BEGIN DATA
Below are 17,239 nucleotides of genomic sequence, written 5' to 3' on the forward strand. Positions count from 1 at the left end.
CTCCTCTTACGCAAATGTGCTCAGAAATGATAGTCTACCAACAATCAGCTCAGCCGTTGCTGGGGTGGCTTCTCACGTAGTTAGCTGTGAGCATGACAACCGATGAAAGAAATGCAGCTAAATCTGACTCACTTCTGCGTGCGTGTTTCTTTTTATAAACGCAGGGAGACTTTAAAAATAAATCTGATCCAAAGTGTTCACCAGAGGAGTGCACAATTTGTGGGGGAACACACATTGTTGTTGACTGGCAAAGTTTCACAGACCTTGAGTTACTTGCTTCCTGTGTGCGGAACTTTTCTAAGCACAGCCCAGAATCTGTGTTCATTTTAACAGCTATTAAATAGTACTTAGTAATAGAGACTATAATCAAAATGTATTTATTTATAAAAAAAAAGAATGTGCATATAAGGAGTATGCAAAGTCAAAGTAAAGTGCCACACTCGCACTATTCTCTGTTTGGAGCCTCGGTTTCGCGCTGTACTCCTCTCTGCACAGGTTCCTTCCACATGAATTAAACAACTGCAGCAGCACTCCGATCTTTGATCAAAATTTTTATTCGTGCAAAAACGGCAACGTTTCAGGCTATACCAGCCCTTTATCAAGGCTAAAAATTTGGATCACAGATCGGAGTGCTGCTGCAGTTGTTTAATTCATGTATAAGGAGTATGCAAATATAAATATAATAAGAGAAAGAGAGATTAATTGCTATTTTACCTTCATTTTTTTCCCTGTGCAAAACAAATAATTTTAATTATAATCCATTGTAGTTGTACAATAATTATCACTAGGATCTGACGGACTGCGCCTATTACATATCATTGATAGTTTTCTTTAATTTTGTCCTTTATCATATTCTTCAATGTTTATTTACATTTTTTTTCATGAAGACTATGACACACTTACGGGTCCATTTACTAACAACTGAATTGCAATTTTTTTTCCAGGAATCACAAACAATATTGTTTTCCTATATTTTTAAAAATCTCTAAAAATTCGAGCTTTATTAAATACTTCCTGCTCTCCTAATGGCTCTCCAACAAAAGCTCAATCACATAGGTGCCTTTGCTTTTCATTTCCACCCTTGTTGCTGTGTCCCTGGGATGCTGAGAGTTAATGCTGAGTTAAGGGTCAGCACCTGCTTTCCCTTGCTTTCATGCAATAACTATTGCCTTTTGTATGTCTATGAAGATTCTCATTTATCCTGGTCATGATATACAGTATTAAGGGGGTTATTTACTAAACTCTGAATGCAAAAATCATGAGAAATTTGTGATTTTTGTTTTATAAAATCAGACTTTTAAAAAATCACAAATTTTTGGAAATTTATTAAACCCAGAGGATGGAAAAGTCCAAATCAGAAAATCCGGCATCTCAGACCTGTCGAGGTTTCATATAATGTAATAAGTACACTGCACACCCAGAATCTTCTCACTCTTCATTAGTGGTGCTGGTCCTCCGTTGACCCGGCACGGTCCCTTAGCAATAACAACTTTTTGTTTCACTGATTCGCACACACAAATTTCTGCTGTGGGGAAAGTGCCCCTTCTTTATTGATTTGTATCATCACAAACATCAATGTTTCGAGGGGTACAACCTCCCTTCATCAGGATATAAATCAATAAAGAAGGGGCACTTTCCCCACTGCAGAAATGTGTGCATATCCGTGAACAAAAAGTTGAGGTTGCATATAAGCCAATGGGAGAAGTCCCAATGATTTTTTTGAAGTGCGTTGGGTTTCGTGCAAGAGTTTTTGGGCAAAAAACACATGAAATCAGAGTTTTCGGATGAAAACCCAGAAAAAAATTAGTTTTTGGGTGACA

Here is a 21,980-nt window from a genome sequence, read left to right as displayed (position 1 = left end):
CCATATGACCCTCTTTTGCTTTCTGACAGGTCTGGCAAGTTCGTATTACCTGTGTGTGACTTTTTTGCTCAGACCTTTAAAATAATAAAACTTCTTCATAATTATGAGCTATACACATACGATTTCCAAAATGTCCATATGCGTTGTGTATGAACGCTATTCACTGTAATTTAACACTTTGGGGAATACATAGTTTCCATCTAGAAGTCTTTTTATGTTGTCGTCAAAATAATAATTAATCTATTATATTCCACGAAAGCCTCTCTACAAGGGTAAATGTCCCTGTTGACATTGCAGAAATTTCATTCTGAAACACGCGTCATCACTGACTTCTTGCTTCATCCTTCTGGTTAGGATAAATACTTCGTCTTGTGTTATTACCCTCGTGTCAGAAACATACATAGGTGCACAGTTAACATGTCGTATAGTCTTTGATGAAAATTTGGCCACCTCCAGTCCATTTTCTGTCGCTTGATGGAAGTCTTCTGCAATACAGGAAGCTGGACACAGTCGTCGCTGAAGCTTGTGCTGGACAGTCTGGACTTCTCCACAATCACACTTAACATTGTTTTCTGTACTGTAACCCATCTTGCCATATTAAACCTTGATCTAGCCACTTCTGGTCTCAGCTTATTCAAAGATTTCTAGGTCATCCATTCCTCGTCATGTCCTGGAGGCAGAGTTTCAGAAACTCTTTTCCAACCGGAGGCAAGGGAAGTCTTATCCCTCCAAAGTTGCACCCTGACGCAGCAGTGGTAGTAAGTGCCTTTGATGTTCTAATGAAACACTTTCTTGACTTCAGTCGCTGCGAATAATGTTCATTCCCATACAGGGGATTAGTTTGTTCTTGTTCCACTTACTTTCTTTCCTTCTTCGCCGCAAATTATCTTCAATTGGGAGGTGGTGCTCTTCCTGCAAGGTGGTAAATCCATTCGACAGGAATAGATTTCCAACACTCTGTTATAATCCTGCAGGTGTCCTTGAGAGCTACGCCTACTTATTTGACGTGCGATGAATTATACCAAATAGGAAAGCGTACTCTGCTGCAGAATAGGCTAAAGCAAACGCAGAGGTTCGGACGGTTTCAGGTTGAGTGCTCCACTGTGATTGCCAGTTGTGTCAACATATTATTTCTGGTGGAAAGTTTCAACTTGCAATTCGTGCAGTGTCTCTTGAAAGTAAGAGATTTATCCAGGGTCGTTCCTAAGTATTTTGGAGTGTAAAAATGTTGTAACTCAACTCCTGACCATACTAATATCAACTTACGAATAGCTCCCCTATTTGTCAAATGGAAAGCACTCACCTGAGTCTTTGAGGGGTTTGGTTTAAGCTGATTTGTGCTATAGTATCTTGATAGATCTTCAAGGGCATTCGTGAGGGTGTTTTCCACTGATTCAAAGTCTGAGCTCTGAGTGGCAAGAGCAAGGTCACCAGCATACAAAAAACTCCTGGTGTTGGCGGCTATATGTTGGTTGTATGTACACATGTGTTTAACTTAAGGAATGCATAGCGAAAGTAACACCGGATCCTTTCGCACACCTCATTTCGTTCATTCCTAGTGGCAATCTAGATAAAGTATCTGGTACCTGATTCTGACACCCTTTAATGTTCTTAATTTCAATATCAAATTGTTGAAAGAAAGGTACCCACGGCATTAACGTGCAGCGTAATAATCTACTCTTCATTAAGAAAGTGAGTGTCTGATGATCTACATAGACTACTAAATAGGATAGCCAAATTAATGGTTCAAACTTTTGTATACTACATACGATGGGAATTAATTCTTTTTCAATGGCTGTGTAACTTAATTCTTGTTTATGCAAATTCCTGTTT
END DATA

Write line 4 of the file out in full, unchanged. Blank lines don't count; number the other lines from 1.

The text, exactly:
CCATATGACCCTCTTTTGCTTTCTGACAGGTCTGGCAAGTTCGTATTACCTGTGTGTGACTTTTTTGCTCAGACCTTTAAAATAATAAAACTTCTTCATAATTATGAGCTATACACATACGATTTCCAAAATGTCCATATGCGTTGTGTATGAACGCTATTCACTGTAATTTAACACTTTGGGGAATACATAGTTTCCATCTAGAAGTCTTTTTATGTTGTCGTCAAAATAATAATTAATCTATTATATTCCACGAAAGCCTCTCTACAAGGGTAAATGTCCCTGTTGACATTGCAGAAATTTCATTCTGAAACACGCGTCATCACTGACTTCTTGCTTCATCCTTCTGGTTAGGATAAATACTTCGTCTTGTGTTATTACCCTCGTGTCAGAAACATACATAGGTGCACAGTTAACATGTCGTATAGTCTTTGATGAAAATTTGGCCACCTCCAGTCCATTTTCTGTCGCTTGATGGAAGTCTTCTGCAATACAGGAAGCTGGACACAGTCGTCGCTGAAGCTTGTGCTGGACAGTCTGGACTTCTCCACAATCACACTTAACATTGTTTTCTGTACTGTAACCCATCTTGCCATATTAAACCTTGATCTAGCCACTTCTGGTCTCAGCTTATTCAAAGATTTCTAGGTCATCCATTCCTCGTCATGTCCTGGAGGCAGAGTTTCAGAAACTCTTTTCCAACCGGAGGCAAGGGAAGTCTTATCCCTCCAAAGTTGCACCCTGACGCAGCAGTGGTAGTAAGTGCCTTTGATGTTCTAATGAAACACTTTCTTGACTTCAGTCGCTGCGAATAATGTTCATTCCCATACAGGGGATTAGTTTGTTCTTGTTCCACTTACTTTCTTTCCTTCTTCGCCGCAAATTATCTTCAATTGGGAGGTGGTGCTCTTCCTGCAAGGTGGTAAATCCATTCGACAGGAATAGATTTCCAACACTCTGTTATAATCCTGCAGGTGTCCTTGAGAGCTACGCCTACTTATTTGACGTGCGATGAATTATACCAAATAGGAAAGCGTACTCTGCTGCAGAATAGGCTAAAGCAAACGCAGAGGTTCGGACGGTTTCAGGTTGAGTGCTCCACTGTGATTGCCAGTTGTGTCAACATATTATTTCTGGTGGAAAGTTTCAACTTGCAATTCGTGCAGTGTCTCTTGAAAGTAAGAGATTTATCCAGGGTCGTTCCTAAGTATTTTGGAGTGTAAAAATGTTGTAACTCAACTCCTGACCATACTAATATCAACTTACGAATAGCTCCCCTATTTGTCAAATGGAAAGCACTCACCTGAGTCTTTGAGGGGTTTGGTTTAAGCTGATTTGTGCTATAGTATCTTGATAGATCTTCAAGGGCATTCGTGAGGGTGTTTTCCACTGATTCAAAGTCTGAGCTCTGAGTGGCAAGAGCAAGGTCACCAGCATACAAAAAACTCCTGGTGTTGGCGGCTATATGTTGGTTGTATGTACACATGTGTTTAACTTAAGGAATGCATAGCGAAAGTAACACCGGATCCTTTCGCACACCTCATTTCGTTCATTCCTAGTGGCAATCTAGATAAAGTATCTGGTACCTGATTCTGACACCCTTTAATGTTCTTAATTTCAATATCAAATTGTTGAAAGAAAGGTACCCACGGCATTAACGTGCAGCGTAATAATCTACTCTTCATTAAGAAAGTGAGTGTCTGATGATCTACATAGACTACTAAATAGGATAGCCAAATTAATGGTTCAAACTTTTGTATACTACATACGATGGGAATTAATTCTTTTTCAATGGCTGTGTAACTTAATTCTTGTTTATGCAAATTCCTGTTT